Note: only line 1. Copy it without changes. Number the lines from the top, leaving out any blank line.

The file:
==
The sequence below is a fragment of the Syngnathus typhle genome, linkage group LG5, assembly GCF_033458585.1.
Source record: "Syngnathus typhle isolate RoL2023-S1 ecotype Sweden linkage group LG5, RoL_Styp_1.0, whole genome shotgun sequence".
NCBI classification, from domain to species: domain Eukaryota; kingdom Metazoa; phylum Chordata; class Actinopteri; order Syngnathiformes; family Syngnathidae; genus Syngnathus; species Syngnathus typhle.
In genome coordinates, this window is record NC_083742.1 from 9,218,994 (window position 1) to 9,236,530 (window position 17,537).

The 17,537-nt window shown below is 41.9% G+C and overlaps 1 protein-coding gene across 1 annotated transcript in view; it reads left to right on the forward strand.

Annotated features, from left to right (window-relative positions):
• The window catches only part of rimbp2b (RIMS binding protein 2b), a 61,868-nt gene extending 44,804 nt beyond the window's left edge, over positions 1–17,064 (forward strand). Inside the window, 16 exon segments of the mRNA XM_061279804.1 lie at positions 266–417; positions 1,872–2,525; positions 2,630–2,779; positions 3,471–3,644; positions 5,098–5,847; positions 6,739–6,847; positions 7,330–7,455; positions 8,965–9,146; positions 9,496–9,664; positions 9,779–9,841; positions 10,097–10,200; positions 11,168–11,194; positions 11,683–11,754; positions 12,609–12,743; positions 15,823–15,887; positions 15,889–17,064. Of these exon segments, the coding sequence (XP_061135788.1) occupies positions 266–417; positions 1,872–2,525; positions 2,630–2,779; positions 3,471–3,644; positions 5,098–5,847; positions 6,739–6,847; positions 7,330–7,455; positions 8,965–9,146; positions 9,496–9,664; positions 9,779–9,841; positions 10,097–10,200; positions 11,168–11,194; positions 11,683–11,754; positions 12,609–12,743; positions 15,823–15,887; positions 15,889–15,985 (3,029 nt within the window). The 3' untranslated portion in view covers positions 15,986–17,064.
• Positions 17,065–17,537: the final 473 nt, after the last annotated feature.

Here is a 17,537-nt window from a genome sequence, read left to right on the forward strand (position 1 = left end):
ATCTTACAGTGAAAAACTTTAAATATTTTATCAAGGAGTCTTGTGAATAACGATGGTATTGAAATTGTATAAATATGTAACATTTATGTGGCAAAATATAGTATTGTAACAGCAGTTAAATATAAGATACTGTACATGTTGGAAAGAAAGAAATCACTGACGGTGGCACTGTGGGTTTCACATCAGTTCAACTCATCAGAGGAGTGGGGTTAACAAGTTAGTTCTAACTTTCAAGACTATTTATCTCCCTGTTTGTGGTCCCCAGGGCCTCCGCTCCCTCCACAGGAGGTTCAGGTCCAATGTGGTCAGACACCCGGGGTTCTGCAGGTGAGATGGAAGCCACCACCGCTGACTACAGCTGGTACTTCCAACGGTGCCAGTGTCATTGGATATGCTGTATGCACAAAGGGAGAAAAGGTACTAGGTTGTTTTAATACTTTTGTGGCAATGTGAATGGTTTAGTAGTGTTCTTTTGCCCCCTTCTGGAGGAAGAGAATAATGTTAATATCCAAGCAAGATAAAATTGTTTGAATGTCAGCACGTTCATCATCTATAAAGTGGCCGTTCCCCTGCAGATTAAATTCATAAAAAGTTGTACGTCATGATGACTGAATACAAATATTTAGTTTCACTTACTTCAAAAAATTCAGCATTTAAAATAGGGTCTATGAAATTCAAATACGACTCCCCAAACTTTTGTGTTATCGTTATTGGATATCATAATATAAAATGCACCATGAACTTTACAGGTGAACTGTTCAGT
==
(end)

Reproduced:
The sequence below is a fragment of the Syngnathus typhle genome, linkage group LG5, assembly GCF_033458585.1.